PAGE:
Four could be the magic number
CARBONDALE – Practice is over.Coaches are packing up the equipment, while managers and junior varsity players file out of the gym.But members of the Roaring Fork boys basketball varsity team are still there.Tyler and Trevor Hunt practice free throws.Kade Gianinetti works on his inside passes to Torrey Udall, who is posting up over and over again.Kyle Raaflaub stands outside the perimeter, repeatedly working on knocking down 3s.
That’s just how it is at Roaring Fork – there’s an obvious, unrelenting love for the game.They’ll stay there until head coach Roger Walters turns off the lights and tells them to go home.”They like to play. I’ll end up having to kick them out,” Walters said.It’s a work ethic that’s unbelievably successful. Now in his fourth season with the Rams, Walters and his players have won 85 games and only lost nine. This year the team is 16-1, and it has won 14 games in a row, but Walters won’t take the credit.”You gotta have the horses to win, bottom line,” he said. “We have been really blessed with great athletes the last four years, and this senior class is really special.”The aforementioned starters for the team have been together for four years now, not only on the basketball court, but on the football field as well. The large amount of time together has created a unique bond.
“They are a real close-knit bunch. Their chemistry is great this year, they don’t care who scores, they just like to play and succeed,” Walters said of the 2006-07 squad.”We kinda jell like a family,” Trevor Hunt added. “Four years together, that’s a long time.”The Rams have won three Class 3A Western Slope League Championships in a row, conquered three straight district brackets and made the trip to the state tournament in Fort Collins three consecutive years as well. This year may be the year when the team can erase the runner-up in front of their state championship title – after all, the four seniors (Gianinetti, the Hunts and Raaflaub) are the first class of players to spend four years under Walters’ tutelage. “These guys are great because they’ve been brainwashed for four years. They don’t know any other way to play. Four years in, they are not thinking, they are just reacting,” Walters said. “It is really fun because we can put a lot of stuff in and they absorb it really quickly.”The team fully expects to be back at state again this year, but Walters emphasizes taking things one step at a time.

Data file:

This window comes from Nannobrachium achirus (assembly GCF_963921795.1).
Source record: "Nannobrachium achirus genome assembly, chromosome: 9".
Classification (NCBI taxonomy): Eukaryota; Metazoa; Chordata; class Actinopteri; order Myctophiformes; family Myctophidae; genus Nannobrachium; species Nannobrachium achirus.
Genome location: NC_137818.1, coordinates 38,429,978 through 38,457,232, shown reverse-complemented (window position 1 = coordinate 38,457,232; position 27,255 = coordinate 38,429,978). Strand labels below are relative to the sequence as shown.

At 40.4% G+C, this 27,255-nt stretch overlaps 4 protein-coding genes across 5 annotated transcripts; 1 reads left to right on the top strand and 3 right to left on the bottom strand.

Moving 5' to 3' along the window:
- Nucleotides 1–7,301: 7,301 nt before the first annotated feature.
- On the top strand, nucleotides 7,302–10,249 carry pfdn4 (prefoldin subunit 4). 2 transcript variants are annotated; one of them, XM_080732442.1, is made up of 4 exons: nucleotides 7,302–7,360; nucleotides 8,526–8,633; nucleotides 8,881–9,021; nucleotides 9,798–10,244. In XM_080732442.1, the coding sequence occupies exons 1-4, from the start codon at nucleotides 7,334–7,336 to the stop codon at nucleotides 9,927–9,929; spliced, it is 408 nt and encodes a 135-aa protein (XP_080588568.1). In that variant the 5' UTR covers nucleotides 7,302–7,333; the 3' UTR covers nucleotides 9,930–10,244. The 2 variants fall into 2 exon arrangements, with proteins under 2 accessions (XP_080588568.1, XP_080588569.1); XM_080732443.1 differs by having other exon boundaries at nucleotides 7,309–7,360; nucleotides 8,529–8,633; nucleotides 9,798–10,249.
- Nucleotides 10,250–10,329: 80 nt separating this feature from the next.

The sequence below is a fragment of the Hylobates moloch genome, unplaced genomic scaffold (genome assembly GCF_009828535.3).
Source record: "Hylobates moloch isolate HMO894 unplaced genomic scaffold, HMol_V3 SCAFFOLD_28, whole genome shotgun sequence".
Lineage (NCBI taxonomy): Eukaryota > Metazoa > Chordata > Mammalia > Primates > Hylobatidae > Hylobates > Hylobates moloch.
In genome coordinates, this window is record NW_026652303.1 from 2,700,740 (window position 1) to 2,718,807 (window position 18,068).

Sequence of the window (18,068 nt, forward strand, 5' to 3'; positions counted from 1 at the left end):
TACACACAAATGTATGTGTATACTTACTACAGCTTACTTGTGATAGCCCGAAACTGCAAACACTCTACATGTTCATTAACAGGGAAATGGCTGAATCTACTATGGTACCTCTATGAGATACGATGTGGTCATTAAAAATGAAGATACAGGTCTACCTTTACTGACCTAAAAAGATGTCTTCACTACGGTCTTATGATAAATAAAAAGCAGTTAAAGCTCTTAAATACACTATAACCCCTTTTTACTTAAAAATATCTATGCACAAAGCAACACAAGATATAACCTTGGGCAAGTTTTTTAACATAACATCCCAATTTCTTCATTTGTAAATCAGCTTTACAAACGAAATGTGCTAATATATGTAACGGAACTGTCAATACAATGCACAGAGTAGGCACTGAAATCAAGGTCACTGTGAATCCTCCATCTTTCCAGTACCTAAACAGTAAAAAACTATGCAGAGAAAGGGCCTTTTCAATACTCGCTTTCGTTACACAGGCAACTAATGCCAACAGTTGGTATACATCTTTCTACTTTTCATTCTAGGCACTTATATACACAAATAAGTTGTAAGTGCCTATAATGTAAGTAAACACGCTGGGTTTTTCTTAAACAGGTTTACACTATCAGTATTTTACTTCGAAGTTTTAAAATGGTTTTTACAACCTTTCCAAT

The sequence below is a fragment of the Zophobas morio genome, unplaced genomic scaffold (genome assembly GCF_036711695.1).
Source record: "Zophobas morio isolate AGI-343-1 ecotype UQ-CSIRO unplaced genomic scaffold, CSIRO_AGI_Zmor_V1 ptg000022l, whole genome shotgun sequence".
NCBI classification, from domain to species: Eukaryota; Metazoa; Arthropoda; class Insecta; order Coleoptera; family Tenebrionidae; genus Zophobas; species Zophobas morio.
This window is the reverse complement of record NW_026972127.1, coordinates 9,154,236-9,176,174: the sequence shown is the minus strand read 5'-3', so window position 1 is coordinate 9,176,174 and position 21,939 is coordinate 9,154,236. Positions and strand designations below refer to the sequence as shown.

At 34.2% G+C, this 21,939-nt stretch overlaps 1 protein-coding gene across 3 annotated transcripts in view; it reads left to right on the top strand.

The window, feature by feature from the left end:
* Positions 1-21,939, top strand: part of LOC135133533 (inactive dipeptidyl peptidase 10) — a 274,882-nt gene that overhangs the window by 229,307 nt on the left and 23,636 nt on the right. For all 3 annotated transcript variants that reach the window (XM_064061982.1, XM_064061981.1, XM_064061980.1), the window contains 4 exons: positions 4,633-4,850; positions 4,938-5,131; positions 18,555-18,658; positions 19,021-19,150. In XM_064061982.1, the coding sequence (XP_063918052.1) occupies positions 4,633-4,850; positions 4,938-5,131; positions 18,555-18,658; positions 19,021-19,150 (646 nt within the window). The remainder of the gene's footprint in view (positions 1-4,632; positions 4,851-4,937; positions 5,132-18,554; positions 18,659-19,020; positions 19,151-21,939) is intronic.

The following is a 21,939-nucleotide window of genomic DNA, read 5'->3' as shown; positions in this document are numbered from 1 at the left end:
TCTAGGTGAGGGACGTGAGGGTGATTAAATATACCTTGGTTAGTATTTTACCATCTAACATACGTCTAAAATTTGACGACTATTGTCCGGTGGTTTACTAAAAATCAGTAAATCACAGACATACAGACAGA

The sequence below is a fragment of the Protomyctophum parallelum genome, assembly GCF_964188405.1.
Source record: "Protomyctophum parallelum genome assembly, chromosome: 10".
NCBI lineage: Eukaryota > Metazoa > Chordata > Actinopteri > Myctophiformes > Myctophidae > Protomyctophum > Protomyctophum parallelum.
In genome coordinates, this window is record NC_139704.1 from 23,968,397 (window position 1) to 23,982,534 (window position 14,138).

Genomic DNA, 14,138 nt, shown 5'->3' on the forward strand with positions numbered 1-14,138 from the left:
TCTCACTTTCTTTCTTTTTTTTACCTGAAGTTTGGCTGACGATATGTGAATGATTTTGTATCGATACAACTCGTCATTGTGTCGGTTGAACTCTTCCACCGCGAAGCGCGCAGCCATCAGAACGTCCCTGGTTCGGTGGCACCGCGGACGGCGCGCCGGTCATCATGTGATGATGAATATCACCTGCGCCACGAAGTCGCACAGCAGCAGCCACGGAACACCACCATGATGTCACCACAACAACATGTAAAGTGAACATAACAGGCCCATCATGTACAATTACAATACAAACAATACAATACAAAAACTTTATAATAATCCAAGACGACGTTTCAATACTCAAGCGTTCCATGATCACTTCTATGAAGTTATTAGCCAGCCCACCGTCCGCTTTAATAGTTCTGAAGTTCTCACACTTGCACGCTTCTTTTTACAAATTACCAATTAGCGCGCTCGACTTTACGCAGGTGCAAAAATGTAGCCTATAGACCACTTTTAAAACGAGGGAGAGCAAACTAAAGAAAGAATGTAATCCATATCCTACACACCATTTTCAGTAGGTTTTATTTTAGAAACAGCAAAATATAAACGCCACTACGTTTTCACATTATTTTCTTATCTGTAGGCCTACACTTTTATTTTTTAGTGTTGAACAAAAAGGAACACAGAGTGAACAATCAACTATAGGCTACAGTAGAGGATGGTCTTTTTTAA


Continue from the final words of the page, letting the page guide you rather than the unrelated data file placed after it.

“We cover the basics every day,” Gianinetti said. “The little things, that’s what coach tells us every day.””Our goals are more like playing each possession really well,” Walters added. “If we do that, the outcome will always take care of itself.”Part of that plan is to play shut-down defense. It’s an aspect of the game the players say they spend the majority of practice time on. It shows in the games as Roaring Fork’s opponents are averaging less than 38 points per contest.”He strives on defense and hard work,” Trevor Hunt said. “We work hard in practice and it carries into games.” No matter what the Rams’ record is, or how probable it appears the Rams can make another run for the state title, with two league games left in the season, Walters refuses to look too far ahead.”Everybody gets pretty fired up to play us and we’ve got to be at our best to take care of business and win league,” he said. “Then we’ll see what happens from there.”
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Glenwood Springs High School’s girls basketball team needed one last win to defend its conference title Saturday afternoon on the road at Battle Mountain.